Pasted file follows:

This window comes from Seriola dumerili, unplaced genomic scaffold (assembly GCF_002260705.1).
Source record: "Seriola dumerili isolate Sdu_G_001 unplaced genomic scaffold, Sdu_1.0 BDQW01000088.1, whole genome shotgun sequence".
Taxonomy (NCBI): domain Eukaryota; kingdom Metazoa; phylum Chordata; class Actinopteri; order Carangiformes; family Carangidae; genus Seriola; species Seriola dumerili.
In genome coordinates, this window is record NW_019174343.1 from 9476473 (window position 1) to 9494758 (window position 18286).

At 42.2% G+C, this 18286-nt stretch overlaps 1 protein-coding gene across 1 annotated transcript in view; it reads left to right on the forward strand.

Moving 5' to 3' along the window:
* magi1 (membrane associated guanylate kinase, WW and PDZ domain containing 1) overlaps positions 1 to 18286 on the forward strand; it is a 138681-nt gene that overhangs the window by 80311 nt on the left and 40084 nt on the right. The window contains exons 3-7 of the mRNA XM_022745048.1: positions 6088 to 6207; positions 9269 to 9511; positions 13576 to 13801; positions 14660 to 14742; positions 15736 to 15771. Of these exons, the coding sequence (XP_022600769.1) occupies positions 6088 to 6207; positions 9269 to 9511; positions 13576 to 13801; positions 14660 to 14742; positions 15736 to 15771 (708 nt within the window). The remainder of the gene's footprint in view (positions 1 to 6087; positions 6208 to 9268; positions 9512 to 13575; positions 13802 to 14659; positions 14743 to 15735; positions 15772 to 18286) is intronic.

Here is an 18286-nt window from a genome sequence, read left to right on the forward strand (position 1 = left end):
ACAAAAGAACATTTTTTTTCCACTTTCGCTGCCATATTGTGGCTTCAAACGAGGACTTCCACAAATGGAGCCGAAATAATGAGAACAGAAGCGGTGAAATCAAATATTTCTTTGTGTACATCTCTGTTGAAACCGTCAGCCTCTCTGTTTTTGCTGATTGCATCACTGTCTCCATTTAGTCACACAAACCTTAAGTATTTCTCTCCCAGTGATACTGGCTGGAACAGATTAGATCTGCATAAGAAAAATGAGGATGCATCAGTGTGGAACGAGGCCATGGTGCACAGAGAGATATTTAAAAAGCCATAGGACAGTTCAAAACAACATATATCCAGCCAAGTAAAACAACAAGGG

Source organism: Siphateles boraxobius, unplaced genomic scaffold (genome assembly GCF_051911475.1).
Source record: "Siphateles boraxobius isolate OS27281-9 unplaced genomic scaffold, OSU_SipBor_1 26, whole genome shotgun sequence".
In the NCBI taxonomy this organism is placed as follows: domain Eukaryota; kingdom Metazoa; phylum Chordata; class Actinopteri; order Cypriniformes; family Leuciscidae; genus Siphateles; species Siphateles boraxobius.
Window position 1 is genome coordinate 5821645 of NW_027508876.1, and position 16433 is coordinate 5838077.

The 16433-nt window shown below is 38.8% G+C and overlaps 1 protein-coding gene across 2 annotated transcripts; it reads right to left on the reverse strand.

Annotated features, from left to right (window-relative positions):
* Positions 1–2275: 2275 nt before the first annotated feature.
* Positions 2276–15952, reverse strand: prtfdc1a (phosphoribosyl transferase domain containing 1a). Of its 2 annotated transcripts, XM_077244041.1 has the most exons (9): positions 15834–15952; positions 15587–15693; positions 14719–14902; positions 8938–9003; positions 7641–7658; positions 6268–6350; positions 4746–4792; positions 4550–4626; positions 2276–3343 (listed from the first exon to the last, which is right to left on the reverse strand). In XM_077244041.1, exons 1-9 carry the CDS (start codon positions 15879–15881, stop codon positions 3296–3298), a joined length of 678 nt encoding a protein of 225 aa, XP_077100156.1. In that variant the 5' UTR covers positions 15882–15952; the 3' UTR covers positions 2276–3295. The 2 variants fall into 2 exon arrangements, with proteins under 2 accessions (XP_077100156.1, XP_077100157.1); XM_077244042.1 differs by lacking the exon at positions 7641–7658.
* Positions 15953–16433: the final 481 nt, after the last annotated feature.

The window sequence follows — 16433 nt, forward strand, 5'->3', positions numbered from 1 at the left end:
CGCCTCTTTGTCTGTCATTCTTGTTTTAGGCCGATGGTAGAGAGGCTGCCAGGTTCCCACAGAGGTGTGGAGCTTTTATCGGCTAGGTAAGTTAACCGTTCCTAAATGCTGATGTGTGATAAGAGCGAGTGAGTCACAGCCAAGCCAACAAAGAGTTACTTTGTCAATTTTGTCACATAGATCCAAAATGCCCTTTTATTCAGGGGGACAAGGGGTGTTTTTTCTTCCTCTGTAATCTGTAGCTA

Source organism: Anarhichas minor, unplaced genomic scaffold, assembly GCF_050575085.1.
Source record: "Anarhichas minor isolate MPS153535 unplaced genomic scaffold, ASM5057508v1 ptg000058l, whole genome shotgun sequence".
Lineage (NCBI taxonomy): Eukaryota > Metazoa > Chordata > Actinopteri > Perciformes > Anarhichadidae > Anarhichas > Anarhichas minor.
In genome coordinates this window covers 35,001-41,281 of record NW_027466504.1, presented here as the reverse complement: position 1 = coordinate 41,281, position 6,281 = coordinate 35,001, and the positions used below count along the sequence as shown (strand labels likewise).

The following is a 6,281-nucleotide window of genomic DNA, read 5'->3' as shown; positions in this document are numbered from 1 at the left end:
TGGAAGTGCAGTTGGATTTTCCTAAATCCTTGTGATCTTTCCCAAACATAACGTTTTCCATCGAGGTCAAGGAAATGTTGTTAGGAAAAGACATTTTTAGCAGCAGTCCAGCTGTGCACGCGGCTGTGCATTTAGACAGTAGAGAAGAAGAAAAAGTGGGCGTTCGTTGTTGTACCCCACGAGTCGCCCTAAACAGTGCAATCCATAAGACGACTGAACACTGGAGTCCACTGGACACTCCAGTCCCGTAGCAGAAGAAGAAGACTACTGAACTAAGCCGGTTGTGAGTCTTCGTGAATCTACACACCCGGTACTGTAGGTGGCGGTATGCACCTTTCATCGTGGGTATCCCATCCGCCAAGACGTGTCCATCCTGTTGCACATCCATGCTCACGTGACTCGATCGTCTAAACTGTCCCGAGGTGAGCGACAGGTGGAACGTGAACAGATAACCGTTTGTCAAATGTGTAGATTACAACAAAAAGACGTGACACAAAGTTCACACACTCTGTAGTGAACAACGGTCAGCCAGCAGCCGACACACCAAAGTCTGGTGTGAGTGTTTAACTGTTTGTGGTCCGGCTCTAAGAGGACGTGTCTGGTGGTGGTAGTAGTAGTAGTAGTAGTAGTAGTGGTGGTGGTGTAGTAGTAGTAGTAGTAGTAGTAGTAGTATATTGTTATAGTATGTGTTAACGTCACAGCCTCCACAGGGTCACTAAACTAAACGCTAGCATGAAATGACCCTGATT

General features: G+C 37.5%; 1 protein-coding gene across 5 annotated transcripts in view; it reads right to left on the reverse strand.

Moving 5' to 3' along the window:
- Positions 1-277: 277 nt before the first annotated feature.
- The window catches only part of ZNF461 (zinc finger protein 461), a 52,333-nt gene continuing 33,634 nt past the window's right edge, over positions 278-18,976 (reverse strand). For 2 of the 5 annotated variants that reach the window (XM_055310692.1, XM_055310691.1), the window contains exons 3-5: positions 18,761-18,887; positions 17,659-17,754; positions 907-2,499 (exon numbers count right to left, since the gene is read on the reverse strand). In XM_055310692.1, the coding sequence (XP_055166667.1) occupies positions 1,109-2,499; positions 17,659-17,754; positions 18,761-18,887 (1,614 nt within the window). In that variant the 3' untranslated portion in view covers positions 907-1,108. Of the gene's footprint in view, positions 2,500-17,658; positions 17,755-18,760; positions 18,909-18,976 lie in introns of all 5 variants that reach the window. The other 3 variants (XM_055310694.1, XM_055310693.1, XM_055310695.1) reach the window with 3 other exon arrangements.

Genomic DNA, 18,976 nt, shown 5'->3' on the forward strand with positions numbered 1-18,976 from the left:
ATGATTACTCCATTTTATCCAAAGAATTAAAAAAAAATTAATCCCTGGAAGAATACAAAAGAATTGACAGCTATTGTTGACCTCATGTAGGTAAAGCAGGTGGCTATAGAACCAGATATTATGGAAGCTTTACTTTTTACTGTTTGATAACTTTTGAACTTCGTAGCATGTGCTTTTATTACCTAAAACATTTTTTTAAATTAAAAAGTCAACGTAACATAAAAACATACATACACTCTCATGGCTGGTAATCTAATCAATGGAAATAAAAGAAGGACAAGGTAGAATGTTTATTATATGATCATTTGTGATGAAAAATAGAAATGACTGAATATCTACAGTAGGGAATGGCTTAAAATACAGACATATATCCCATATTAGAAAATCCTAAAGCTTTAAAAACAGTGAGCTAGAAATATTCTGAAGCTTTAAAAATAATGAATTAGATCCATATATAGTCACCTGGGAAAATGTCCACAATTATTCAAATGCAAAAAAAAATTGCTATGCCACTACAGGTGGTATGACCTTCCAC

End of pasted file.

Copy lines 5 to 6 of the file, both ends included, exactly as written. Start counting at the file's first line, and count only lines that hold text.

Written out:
At 42.2% G+C, this 18286-nt stretch overlaps 1 protein-coding gene across 1 annotated transcript in view; it reads left to right on the forward strand.

Moving 5' to 3' along the window: